Looks like this week is shaping up with an 'Unfortunate Things Done to Animals' theme on Nunc Scio. Yesterday, we had the story of how scientists discovered the world's oldest animal by killing it. Today, we have pigeons-as-missile-guidance-systems. During WWII, weapon designers had a problem. Missile guidance systems were in their infancy, and could easily be jammed by enemy defenses. So they thought to themselves, "what can we use that can't be jammed?" The answer was simple: pigeons. They may be dumb flying rats, but by golly, they can sure fly a missile. And from this totally bizarre premise, Project Orcon (Organic Control) was born. From Wikipedia:
The control system involved a lens at the front of the missile projecting an image of the target to a screen inside, while a pigeon trained (by operant conditioning) to recognize the target pecked at it. As long as the pecks remained in the center of the screen, the missile would fly straight, but pecks off-center would cause the screen to tilt, which would then, via a connection to the missile's flight controls, cause the missile to change course. Three pigeons were to control the bomb's direction by majority rule.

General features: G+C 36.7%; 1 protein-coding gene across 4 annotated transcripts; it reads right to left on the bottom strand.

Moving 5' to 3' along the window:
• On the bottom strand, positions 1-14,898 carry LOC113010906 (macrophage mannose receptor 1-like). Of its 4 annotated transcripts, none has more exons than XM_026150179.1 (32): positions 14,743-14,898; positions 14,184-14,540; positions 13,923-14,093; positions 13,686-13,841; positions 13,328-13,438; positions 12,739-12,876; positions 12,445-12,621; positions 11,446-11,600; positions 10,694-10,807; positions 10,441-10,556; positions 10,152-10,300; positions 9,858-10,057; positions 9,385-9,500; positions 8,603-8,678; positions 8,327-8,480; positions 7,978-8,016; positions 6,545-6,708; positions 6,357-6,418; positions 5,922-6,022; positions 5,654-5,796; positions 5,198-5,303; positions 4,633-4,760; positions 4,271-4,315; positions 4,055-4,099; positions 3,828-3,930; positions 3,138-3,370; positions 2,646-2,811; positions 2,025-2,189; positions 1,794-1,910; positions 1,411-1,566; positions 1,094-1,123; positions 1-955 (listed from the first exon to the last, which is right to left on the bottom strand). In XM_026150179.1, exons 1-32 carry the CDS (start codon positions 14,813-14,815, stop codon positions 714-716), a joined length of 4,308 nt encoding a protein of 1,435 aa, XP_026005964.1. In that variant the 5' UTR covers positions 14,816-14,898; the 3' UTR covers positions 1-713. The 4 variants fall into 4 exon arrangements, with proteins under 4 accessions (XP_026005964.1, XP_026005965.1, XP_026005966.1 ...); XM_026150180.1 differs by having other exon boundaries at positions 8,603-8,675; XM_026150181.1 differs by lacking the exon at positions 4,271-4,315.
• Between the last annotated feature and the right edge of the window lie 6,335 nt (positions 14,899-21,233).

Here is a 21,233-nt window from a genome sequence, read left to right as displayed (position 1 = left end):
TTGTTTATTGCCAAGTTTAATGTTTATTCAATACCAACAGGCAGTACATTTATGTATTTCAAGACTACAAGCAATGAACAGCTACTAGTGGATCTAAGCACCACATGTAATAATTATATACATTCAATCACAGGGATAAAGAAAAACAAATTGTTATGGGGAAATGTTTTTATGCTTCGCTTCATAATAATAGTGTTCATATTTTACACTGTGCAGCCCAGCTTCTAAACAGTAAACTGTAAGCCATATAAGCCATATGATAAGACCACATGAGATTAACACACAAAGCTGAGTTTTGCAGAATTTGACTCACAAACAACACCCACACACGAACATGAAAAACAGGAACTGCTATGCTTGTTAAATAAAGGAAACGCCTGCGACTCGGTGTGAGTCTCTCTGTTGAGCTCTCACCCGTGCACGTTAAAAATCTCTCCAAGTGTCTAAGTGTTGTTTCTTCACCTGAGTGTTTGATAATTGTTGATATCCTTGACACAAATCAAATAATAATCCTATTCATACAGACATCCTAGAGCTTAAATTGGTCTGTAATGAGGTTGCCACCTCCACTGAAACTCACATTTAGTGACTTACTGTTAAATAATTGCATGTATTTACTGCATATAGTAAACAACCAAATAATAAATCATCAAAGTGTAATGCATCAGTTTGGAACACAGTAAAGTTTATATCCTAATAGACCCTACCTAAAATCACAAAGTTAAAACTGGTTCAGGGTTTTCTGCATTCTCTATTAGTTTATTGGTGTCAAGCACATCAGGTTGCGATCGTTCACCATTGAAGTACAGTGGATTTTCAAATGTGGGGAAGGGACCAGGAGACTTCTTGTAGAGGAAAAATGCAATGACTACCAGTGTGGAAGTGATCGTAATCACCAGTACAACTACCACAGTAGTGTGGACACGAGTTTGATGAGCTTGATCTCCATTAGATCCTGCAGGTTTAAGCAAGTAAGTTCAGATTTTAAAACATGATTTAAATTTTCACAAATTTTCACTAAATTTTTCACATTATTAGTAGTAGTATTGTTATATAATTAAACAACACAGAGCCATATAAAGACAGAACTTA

I love that the pigeon-guided missile was a democracy. So progressive, those pigeons.
Democratic pretensions aside, the pigeon missiles never worked very well. The idea was briefly revived in 1948, but again dropped. No word on whether the cancellation was due to unacceptable casualties among old men sitting on park benches and tossing out bread crumbs. I mean, the pigeon is gonna go where it wants to go.
Interestingly, this the world's only experiment with organic control. There was the American Bat Bomb and the horrendous Soviet Anti-Tank Dog. The latter actually saw service in battle, up until the point that a contigent of the explosive-laden canines went nuts, and forced the retreat of an entire Soviet division. I would say something here about teaching old dogs new tricks, but that seems somewhat tasteless.
H/T to Kottke.org for this one.
The last word in modern military technology. And eating garbage.